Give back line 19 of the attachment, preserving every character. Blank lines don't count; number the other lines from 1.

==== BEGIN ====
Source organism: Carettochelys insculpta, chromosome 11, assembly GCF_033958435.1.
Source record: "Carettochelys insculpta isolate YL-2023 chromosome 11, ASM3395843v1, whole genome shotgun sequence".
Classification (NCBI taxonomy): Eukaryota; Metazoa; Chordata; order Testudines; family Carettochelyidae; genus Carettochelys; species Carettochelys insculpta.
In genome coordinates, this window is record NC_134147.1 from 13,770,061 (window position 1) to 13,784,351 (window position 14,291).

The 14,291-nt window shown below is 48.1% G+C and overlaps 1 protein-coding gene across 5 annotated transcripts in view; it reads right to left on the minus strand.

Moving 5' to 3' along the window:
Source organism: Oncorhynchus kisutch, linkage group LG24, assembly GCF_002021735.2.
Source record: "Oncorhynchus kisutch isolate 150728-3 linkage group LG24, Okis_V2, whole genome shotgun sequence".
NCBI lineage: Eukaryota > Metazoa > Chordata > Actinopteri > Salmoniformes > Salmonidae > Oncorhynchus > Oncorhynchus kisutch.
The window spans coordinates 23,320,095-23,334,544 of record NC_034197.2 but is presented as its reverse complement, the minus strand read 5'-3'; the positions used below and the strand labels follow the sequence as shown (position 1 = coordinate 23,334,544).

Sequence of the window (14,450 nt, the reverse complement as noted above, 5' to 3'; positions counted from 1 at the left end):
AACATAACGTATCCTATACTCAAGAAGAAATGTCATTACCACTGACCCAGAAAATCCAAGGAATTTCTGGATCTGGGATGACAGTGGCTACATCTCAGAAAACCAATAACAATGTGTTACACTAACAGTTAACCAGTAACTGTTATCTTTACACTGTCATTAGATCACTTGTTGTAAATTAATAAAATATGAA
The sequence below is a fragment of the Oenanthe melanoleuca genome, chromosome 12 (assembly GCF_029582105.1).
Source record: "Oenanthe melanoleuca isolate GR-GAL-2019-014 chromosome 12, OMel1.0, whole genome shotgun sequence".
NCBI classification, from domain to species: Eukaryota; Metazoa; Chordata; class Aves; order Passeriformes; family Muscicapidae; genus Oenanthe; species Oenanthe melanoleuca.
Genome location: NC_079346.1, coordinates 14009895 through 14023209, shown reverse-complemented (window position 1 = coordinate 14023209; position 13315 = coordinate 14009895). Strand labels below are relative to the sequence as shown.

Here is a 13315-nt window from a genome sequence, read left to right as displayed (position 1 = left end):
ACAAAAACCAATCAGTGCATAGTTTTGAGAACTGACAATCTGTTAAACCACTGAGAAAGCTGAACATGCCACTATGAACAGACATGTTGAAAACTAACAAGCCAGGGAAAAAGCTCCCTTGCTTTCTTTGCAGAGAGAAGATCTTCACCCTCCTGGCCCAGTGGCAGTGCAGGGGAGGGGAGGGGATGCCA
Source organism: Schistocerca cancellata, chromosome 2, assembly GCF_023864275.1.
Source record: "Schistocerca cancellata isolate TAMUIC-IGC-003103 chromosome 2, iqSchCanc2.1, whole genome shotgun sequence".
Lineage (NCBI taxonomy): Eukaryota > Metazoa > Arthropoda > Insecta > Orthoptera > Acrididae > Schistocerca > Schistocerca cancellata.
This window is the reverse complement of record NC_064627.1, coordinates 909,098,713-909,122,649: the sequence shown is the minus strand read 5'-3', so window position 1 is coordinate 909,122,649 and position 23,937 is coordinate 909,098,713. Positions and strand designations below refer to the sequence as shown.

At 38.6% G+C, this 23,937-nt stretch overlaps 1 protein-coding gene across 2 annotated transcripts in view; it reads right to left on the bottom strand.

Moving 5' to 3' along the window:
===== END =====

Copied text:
Source organism: Schistocerca cancellata, chromosome 2, assembly GCF_023864275.1.